So far, “Lady Dynamite” is all over the map regarding ideologically driven humor.
The new Netflix comedy came out of the gate with an episode tarring gun rights advocates. By episode three, star and show creator Maria Bamford targeted white liberals stewing in their own alleged privilege.
“Lady Dynamite” is unlike any other comedy you’ve seen before. Truly. The show follows a fictional version of Bamford, a 40-something comedienne coming back after a mental health breakdown.
The show’s narrative finds her plugging along in California, trying to move past her recent woes. That hardly describes the approach to each 30-minute installment. There are flashbacks and other timeline hiccups. Actors jump in and out of characters, and fantasy-style sequences occasionally join the fray.
Comedian Patton Oswalt played a cop in the first episode. By the story’s end he was doing stand-up comedy, and Maria was referring to him by his real name.
It’s that kind of show. Expect the unexpected. Which is why one particular episode was so surprising.
Some episode spoilers ahead…
For the “White Trash” episode, Maria is cast in a new sitcom starring two black brothers as garbage men. Maria lunges at the gig initially. It’s a sitcom! It’s steady pay!
Then, on the set, she starts to wonder if it’s racially insensitive to be part of a show where the two main characters are black, lower class and hauling trash for a living. Isn’t that demeaning? Shouldn’t she be part of a more uplifting show that shatters stereotypes, not just reinforces them?
The white guilt comes in a flood. And she means really, really well every step of the way. So she uses her limited power to make some changes. Now, she’s a garbage person, and the black actors (real-life comics Kenny and Keith Lucas) play more sophisticated, powerful characters.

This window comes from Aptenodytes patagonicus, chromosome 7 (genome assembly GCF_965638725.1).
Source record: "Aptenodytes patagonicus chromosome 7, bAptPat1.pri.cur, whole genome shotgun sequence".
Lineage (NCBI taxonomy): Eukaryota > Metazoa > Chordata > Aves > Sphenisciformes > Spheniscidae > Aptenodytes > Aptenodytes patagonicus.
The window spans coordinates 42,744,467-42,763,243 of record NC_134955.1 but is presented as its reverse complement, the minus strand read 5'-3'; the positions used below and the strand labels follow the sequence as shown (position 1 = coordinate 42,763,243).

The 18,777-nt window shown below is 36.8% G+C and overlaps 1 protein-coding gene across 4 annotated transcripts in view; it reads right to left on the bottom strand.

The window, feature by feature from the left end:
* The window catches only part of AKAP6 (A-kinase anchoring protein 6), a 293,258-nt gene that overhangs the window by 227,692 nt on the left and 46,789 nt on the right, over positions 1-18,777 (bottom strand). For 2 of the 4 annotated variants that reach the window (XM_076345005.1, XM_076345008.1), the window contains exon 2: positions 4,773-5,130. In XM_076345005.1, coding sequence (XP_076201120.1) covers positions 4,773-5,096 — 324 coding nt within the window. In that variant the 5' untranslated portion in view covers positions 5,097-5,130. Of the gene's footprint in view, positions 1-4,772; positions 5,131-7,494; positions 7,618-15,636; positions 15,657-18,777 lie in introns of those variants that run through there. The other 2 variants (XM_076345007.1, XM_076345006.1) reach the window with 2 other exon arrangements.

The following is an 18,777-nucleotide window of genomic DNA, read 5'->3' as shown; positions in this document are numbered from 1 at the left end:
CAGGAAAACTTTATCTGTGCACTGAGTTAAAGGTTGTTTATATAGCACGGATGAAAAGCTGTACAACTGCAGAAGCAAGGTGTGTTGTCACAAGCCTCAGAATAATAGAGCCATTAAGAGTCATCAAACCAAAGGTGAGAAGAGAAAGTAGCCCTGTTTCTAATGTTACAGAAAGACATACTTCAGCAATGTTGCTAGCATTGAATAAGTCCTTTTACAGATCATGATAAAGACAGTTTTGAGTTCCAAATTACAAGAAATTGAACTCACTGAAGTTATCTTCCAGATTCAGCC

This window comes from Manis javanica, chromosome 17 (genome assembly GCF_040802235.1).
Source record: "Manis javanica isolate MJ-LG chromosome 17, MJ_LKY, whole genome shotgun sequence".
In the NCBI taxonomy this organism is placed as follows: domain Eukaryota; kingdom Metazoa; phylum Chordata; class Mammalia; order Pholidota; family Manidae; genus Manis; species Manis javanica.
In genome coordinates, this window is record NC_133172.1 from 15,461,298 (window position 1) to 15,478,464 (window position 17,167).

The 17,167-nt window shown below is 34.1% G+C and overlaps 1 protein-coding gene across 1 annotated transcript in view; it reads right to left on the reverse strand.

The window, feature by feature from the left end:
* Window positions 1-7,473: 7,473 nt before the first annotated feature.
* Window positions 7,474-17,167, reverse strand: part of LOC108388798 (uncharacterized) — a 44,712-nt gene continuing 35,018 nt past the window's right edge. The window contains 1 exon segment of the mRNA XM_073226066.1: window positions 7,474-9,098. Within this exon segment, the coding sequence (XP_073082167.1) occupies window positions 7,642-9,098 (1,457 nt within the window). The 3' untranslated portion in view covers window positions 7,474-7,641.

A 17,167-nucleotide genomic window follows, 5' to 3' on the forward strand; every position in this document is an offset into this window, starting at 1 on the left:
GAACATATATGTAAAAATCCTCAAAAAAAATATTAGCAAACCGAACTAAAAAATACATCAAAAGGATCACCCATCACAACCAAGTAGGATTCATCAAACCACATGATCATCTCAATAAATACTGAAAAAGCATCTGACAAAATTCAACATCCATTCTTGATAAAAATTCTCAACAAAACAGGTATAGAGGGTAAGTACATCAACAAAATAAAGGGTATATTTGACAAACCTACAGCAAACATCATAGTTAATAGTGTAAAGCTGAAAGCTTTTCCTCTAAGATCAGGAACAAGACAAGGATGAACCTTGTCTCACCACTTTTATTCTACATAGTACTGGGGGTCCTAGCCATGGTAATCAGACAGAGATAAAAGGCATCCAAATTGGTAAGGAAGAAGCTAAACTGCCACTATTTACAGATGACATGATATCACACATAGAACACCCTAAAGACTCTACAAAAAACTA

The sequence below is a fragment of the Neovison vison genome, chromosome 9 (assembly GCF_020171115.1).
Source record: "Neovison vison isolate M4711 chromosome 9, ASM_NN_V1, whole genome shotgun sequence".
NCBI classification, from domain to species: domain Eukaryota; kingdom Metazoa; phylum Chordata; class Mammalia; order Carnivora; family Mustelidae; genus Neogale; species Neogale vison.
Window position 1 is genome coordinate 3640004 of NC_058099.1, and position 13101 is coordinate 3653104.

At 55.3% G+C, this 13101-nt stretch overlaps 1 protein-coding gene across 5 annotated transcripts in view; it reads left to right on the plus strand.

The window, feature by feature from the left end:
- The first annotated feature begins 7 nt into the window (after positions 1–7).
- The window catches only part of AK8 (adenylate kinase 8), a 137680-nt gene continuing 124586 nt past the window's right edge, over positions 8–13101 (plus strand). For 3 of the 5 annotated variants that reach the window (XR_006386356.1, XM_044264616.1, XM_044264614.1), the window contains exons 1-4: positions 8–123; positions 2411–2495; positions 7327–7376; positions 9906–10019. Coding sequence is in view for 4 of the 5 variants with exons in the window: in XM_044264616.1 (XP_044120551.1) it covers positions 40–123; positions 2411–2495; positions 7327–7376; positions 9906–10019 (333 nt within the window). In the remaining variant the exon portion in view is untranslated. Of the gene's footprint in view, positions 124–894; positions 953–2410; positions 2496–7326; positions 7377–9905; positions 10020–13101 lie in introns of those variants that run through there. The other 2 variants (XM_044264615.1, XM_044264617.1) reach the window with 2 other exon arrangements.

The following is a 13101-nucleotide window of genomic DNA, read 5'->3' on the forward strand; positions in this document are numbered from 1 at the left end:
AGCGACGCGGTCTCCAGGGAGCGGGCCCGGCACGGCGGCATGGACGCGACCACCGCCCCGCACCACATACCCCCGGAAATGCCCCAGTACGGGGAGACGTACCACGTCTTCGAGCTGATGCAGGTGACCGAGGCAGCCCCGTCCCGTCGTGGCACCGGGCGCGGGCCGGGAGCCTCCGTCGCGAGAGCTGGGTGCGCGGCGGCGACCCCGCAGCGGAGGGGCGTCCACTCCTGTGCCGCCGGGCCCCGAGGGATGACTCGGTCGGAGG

Only those characters aren’t funny any more. And the show’s black stars are upset they no longer have killer lines to say.
Maria never considered what they thought of the show, their roles or anything else. She simply felt guilt and acted on it.
Her black co-stars complain of feeling “minimized” by the change. The show was supposed to chronicle their path from garbage workers to stand-up comedians, they complain.
“We don’t want to represent anything. We’re comedians. We just wanna be funny,” Keith Lucas says in character.
Maria is dumbstruck.
Later, Maria tries to take a victory lap for the episode, breaking the fourth wall in the process.
“I think we said a lot of important things about race,” she says.
“Like what?” she’s asked.
“Well… uh… ” she stammers in response. So she calls on John Ridley, the screenwriter responsible for “12 Years a Slave,” who suddenly appears on set.
“I don’t think what you’re doing is malicious. It’s just recklessly ignorant,” says the screenwriter, who is black.
Maria’s social justice warrior moment is, well, trashed.
The episode teems with other cultural observations, most of which are well worth a look. Suffice to say it’s heartening to see a comedy feast on a ripe subject so few liberal outlets tackle.